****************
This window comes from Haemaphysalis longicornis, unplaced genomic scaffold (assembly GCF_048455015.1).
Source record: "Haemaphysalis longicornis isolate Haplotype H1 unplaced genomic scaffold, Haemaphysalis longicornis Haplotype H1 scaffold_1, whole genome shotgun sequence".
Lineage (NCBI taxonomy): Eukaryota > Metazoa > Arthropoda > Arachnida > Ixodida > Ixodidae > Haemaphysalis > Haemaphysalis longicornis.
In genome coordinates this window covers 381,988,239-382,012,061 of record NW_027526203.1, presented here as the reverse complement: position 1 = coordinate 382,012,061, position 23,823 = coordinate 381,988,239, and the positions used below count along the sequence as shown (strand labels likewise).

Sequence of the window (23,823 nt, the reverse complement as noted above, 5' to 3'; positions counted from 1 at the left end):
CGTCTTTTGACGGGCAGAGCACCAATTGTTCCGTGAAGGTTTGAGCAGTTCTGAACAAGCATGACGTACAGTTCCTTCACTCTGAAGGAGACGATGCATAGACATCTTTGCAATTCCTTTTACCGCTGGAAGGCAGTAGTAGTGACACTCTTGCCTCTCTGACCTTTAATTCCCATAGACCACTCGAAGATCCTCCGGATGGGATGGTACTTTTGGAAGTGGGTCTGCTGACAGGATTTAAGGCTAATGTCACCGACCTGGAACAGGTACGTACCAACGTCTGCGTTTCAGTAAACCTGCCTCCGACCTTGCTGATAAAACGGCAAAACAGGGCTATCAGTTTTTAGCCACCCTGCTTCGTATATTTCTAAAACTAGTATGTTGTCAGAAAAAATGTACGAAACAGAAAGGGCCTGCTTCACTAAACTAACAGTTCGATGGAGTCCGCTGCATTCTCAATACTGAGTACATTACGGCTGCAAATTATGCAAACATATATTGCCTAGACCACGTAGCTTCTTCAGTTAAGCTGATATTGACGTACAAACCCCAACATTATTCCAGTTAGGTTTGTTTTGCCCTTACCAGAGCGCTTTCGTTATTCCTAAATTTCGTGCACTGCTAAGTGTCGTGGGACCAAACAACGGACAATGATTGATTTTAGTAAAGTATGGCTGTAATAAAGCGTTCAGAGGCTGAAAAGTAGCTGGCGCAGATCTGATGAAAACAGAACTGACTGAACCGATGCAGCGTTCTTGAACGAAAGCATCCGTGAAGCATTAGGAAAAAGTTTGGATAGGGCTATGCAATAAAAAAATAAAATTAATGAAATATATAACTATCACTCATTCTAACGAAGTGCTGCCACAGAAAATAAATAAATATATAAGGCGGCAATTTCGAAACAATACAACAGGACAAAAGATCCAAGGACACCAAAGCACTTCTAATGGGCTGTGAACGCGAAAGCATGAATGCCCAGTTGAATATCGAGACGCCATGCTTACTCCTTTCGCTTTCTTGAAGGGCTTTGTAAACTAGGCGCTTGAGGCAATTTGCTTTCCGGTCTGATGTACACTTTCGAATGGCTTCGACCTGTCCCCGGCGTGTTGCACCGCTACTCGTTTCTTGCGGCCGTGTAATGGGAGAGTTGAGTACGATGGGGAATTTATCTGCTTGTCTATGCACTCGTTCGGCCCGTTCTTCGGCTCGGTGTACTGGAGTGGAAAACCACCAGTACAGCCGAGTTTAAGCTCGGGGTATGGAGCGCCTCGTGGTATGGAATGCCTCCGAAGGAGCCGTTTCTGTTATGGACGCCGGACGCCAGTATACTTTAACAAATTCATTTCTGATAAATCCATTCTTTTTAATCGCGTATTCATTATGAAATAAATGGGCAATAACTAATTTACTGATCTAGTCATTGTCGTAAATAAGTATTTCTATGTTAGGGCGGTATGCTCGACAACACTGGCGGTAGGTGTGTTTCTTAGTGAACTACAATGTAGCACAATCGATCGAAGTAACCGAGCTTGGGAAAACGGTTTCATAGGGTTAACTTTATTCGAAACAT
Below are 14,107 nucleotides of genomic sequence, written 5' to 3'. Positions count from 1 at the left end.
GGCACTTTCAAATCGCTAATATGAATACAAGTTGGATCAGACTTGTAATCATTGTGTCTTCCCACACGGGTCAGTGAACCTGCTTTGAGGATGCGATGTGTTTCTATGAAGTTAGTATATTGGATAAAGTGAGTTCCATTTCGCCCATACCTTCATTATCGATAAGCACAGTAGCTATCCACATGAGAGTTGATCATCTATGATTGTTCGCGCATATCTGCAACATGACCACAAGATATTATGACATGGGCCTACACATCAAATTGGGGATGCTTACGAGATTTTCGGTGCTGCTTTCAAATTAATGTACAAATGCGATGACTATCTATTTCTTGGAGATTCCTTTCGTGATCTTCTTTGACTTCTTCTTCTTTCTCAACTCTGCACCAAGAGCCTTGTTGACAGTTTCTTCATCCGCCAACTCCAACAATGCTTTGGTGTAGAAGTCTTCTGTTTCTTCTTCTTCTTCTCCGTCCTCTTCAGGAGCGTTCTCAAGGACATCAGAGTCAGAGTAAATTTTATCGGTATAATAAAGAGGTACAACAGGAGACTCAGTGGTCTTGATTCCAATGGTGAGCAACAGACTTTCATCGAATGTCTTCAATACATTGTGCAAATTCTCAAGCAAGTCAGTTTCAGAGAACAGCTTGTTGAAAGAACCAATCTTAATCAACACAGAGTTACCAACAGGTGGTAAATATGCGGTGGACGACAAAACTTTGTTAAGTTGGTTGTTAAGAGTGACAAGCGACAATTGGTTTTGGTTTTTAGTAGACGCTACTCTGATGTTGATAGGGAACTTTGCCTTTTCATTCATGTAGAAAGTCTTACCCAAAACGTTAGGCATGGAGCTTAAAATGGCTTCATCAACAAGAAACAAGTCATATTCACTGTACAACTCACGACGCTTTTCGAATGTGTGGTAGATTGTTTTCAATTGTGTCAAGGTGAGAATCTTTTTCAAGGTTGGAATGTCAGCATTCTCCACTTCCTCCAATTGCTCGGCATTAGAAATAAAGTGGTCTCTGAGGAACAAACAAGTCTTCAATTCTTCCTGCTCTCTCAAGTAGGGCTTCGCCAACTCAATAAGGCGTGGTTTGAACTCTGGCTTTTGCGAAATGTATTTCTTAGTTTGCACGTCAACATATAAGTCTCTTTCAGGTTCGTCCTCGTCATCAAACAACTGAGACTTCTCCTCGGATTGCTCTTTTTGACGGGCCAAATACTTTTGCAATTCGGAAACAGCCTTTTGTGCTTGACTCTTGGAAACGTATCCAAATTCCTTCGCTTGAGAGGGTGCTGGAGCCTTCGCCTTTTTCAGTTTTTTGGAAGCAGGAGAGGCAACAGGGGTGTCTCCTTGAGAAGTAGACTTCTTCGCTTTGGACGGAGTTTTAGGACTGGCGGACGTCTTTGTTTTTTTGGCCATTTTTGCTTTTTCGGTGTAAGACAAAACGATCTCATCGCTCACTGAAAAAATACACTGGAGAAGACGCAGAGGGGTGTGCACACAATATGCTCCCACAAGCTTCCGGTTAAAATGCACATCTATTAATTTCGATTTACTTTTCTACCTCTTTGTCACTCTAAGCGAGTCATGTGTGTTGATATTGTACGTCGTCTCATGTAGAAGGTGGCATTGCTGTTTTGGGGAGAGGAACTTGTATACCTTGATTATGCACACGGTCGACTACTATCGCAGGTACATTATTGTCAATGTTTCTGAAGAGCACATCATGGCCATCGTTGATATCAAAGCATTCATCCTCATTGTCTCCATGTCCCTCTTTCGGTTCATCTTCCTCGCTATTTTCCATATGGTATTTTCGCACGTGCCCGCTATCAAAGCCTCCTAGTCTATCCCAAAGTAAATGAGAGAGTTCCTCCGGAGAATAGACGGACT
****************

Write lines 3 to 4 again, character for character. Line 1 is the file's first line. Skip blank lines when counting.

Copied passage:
Lineage (NCBI taxonomy): Eukaryota > Metazoa > Arthropoda > Arachnida > Ixodida > Ixodidae > Haemaphysalis > Haemaphysalis longicornis.
In genome coordinates this window covers 381,988,239-382,012,061 of record NW_027526203.1, presented here as the reverse complement: position 1 = coordinate 382,012,061, position 23,823 = coordinate 381,988,239, and the positions used below count along the sequence as shown (strand labels likewise).